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Negative Secular Trends in Medicine: Training Needs More Emphasis on Maturity, Independence, and Self-Reliance

Published:January 09, 2021DOI:https://doi.org/10.1016/j.amjmed.2020.12.013
      In 2016, I had a series of 6 commentaries in this journal on negative secular trends in medicine. These commentaries were on the things I thought made it less likely that the smartest kids in the class, the people we want to be our physicians, would choose a career in medicine.
      • Doroghazi RM
      Negative secular trends in medicine: student debt.
      • Doroghazi RM
      Negative secular trends in medicine: high CEO salaries.
      • Doroghazi RM
      Negative secular trends in medicine: the ABIM maintenance of certification and over-reaching bureaucracy.
      • Doroghazi RM
      Negative secular trends in medicine: prolonged training periods.
      • Doroghazi RM
      Negative secular trends in medicine: summary.
      • Doroghazi RM
      Negative secular trends in medicine: high hospital profits.
      At the top of the list was long training periods. If one goes straight from high school to graduate from college at age 22, graduates from medical school at age 26, and undergoes basic medical training for 3 years, he or she will be 29 years old when it is time to enter the real world. If you start medical school at the average age of 24 to 25, graduate at 28 or 29, add 3 years of internal medicine, then pursue cardiology training and a further subspecialty such as electrophysiology, you could be elected President of the United States before you leave the financial purgatory of training and are eligible to sit for your subspecialty board examinations. All the while your attorney, MBA, and entrepreneur, college contemporaries, have been in the real world for 5 to 10 years, and can hold a responsible, or even prominent, position. A 35-year-old with 3 children, in his last year of fellowship, who notes he is yet to own a home, told me that such a prolonged slog numbs the mind and drains initiative. Some physicians are even considering multiple fellowships. Where will it end? The result of this near-endless training is that we have turned our young physicians into heavily-indebted professional students.
      One direct, practical result of longer training periods is that with more physicians in training, there are fewer procedures to go around. Procedures previously performed by the intern are now performed by the resident, those performed by the resident are now saved for the fellow, and so on. It is perversely self-reinforcing. Longer training = fewer procedures = even more training required.
      We have previously shown that for each year training is shortened equates to the gain of a year of the average physician's salary,
      • Doroghazi RM
      • Alpert JS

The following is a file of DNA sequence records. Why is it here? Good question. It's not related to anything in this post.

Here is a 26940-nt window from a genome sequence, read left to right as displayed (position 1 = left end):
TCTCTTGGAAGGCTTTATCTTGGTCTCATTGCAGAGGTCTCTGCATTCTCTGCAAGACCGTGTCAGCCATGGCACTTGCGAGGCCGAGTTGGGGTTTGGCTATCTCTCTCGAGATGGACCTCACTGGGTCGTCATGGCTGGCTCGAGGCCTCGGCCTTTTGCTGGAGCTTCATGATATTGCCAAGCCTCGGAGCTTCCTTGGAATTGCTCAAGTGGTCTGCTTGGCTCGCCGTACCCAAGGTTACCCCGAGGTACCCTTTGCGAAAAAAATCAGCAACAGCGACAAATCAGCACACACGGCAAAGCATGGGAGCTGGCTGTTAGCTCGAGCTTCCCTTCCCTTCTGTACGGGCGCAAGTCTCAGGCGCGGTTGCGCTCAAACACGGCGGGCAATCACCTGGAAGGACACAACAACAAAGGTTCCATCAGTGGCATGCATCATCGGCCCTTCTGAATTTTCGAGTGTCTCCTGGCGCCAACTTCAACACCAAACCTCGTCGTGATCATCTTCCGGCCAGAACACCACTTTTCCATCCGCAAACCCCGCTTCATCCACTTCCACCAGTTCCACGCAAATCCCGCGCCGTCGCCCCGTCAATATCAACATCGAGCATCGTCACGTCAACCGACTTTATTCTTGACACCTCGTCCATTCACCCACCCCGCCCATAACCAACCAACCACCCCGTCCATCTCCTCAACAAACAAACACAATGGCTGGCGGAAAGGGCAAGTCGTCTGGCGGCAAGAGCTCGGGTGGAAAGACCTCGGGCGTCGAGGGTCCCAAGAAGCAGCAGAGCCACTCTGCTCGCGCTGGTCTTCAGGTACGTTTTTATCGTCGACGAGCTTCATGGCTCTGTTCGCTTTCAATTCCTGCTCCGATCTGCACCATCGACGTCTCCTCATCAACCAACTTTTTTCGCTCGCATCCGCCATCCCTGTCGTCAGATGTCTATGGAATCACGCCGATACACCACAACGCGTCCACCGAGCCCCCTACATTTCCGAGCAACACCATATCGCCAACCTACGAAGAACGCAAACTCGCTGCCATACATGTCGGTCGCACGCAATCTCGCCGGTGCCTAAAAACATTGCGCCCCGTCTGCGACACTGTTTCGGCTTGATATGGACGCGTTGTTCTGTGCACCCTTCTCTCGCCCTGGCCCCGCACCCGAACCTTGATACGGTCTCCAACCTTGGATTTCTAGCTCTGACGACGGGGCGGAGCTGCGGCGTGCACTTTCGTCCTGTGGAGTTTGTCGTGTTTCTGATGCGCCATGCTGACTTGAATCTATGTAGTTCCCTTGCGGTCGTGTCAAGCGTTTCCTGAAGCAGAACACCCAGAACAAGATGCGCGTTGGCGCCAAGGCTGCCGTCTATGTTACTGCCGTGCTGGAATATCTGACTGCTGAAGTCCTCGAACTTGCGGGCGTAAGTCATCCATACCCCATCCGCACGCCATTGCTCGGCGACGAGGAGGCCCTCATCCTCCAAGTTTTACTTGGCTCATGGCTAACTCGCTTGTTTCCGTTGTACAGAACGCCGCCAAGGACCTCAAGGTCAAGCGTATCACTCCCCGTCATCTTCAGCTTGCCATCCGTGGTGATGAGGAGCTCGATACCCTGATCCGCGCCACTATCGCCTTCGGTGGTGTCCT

A medical education as an investment: financial food for thought.
      currently $300,000. Shortening the time from high school graduation to the completion of training by 3 years would increase the value of a career in medicine by almost $1,000,000. It will also save the average physician at least $20,000-25,000 by avoiding further compounding of their quarter-million dollars of student loans.
      Why do we keep our young physicians so long in the “minor leagues,” a pejorative, but, unfortunately, accurate description?
      • 1)
        I believe the already long training periods of many subspecialties are being unnecessarily prolonged to create an aura of exclusivity. I also believe that many new subspecialties are being proposed, with their commensurate longer training periods, and expensive board examinations, for the simple reason that someone wants to create a new pond where none existed before so they can become a big fish.
      • 2)
        I have already discussed in detail why I believe the explosion of knowledge argument is specious.
        • Doroghazi RM
        Negative secular trends in medicine: prolonged training periods.
      • 3)
        The notion I wish to dispel now is that these long training periods are required because physicians lack maturity. One of the routine canards against the 6-year combined undergraduate-MD programs is that the graduates of these programs lack maturity, although they do equally as well on standardized exams as the traditional student who attends college and medical school for 8 years.
        • Loftus LS
        • Willoughby TL
        • Connolly A
        Evaluation of student performance in combined baccalaureate-MD degree programs.
        A 25-year-old with a physician-quality intellect lacks maturity? Please. If that is the case, then maybe they should not be in medical school in the first place. You get what you expect.
      Let me provide some example of what you receive when you expect people to be mature.
      • 1)